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Business Plan & Breakeven Analysis

Business Plan & Breakeven Analysis

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Published by prafulla dwivedi

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Published by: prafulla dwivedi on Sep 18, 2008
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Writing the Business Plan:
Part 1: The Financial Plan Section of the Business Plan 
It's at the end of your business plan, but the financial plan section is thesection that determines whether or not your business idea is viable, and is a keycomponent in determining whether or not your business plan is going to be ableto attract any investment in your business idea.
Basically, the financial plan section of the business plan consists of three financialstatements:
the income statement, the ca sh flow projection and thebalance sheet and a brief explanation/analysis of these threestatements.
This article will lead you through the preparation of each of these three financialstatements on the following pages. First, however, you need to gather together someof the financial data you'll need to prepare these financial statements for yourbusiness plan by examining your expenses.Think of your business expenses as broken into two categories; your start upexpenses and your operating expenses.All the costs of getting your business up and running go into the start up expensescategory.These expenses may include:
business registration feesbusiness licensing and permitsstarting inventoryrent deposits< /SPAN>down payments on propertydown payments on equipmentutility set up fees
This is just a sampling of start up expenses; your own list will probably expand as soonas you start writing them down.Operating expenses are the costs of keeping your business running. Think of these asthe things you're going to have to pay each month. Your list of operating expensesmay include:
salaries (yours and staff salaries)rent or mortgage paymentstelecommunicationsutilitiesraw materialsstoragedistributionpromotionloan paymentsoffice suppliesmaintenance
Doc. Prafulla
 
Once again, this is just a partial list to get you going. Once you have your operatingexpenses list complete, the total will show you what it will cost you to keep yourbusiness running each month.Multiply this number by 6, and you have a six month estimate of your operatingexpenses. Then add this to the total of your start up expenses list, and you'll have aballpark figure for your complete start up costs.Now let's look at putting some financial statements for your business plan together,starting with the Income Statement.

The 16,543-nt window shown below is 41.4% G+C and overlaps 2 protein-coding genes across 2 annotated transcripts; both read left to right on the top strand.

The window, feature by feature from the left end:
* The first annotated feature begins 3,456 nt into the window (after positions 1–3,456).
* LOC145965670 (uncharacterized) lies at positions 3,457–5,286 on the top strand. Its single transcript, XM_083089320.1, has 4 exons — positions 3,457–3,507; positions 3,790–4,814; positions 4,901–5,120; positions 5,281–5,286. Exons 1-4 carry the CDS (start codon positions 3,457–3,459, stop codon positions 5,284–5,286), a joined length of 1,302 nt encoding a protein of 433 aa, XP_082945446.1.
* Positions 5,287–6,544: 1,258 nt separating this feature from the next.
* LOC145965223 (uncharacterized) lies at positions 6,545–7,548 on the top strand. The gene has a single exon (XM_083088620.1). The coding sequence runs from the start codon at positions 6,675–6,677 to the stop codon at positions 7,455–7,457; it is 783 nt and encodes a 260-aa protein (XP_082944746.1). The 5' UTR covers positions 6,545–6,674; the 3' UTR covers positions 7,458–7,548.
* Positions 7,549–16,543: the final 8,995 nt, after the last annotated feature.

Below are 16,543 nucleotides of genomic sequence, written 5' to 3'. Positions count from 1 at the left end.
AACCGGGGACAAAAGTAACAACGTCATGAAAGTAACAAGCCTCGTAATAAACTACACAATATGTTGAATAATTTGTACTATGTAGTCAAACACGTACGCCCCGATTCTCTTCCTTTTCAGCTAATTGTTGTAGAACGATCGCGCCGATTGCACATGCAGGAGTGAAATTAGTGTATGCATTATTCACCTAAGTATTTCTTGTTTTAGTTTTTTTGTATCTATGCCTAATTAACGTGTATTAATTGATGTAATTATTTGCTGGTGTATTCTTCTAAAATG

Part 2: The Income Statement
The Income Statement is one of the three financial statements that you need toinclude in the Financial Plan section of the business plan. 
The Income Statement shows your Revenues, Expenses, and Profit for aparticular period. It's a snapshot of your business that shows whether or not your business is profitable at that point in time; Revenue - E xpenses =Profit/Loss.
 While established businesses normally produce an Income Statement each fiscalquarter, or even once each fiscal year, for the purposes of the business plan, anIncome Statement should be generated more frequently - monthly for the first year. Here's an Income Statement template for a service-based business. It's followed byan explanation of how to adapt this Income Statement template to a product-basedbusiness. 
 YOUR BUSINESS NAME 
Income Statement for the year ending _____________  (Row listing each month) REVENUEREVENUE: ServicesService/Month 1Service/month 2Service/month 3::Service/month12TOTAL REVENUE: Services/month=
Doc. Prafulla
 
 REVENUE: MiscellaneousBank InterestTOTAL REVENUE: MISCELLANEOUS TOTAL REVENUE DIRECT COSTSMaterialsEquipment RentalsSalary (Owner)WagesEI ExpenseCPP ExpenseWCB ExpenseTOTAL DIRECT COSTS GENERAL AND ADMINISTRATIONAccounting and Legal FeesAdvertising and PromotionBad DebtsBank ChargesDepreciation and AmortizationInsuranceInterestOffice RentTelephoneUtilitiesCredit Card CommissionsCredit Card ChargesTOTAL GENERAL AND ADMINISTRATION TOTAL EXPENSES NET INCOME BEFORE INCOME TAXES INCOME TAXES NET INCOME
 
Not all of the categories in this Income Statement will apply to your business. Leaveout those that don't apply and add categories where necessary to adapt this templateto your business.
Doc. Prafulla

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